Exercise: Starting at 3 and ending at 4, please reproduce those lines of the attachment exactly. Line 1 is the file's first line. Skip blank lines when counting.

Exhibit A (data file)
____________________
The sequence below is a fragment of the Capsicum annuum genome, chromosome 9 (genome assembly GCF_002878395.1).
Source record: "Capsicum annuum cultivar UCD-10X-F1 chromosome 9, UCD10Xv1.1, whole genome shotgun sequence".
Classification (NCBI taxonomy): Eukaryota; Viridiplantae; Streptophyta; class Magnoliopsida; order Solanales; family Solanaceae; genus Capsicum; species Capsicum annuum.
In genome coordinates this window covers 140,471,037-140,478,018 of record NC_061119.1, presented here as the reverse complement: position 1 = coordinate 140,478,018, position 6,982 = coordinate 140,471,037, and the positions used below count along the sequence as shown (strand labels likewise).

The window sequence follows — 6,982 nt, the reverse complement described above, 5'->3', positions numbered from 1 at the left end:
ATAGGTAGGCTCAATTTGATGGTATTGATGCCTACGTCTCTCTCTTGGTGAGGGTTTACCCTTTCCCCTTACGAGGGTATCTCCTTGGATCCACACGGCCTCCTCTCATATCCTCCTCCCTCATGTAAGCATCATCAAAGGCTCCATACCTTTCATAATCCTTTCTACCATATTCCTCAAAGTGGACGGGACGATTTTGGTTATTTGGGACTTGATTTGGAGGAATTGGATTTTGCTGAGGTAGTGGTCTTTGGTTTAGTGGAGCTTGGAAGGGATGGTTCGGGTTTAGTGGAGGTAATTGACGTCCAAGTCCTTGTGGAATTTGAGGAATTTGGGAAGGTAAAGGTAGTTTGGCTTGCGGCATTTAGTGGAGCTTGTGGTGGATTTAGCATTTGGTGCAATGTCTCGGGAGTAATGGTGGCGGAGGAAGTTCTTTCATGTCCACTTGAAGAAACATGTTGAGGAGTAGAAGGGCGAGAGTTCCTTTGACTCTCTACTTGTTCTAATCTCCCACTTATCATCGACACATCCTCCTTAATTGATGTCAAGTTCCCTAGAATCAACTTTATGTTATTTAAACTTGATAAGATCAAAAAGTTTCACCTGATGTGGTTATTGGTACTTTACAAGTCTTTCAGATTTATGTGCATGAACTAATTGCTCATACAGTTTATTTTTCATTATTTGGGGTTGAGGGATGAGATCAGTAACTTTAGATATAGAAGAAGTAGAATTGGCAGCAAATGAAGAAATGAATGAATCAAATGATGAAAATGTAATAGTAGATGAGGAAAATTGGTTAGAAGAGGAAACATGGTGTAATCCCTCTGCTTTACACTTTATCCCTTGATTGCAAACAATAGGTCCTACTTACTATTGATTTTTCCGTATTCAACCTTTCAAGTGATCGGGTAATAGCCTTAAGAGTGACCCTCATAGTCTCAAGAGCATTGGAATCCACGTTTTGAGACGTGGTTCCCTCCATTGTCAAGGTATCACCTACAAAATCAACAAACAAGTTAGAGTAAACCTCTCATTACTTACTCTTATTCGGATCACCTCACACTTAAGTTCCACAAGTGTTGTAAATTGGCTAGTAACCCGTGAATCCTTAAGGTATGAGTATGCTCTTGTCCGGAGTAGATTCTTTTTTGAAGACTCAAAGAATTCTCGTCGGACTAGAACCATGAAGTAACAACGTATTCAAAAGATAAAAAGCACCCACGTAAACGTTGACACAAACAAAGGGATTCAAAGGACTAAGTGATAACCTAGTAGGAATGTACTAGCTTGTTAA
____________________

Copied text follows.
Classification (NCBI taxonomy): Eukaryota; Viridiplantae; Streptophyta; class Magnoliopsida; order Solanales; family Solanaceae; genus Capsicum; species Capsicum annuum.
In genome coordinates this window covers 140,471,037-140,478,018 of record NC_061119.1, presented here as the reverse complement: position 1 = coordinate 140,478,018, position 6,982 = coordinate 140,471,037, and the positions used below count along the sequence as shown (strand labels likewise).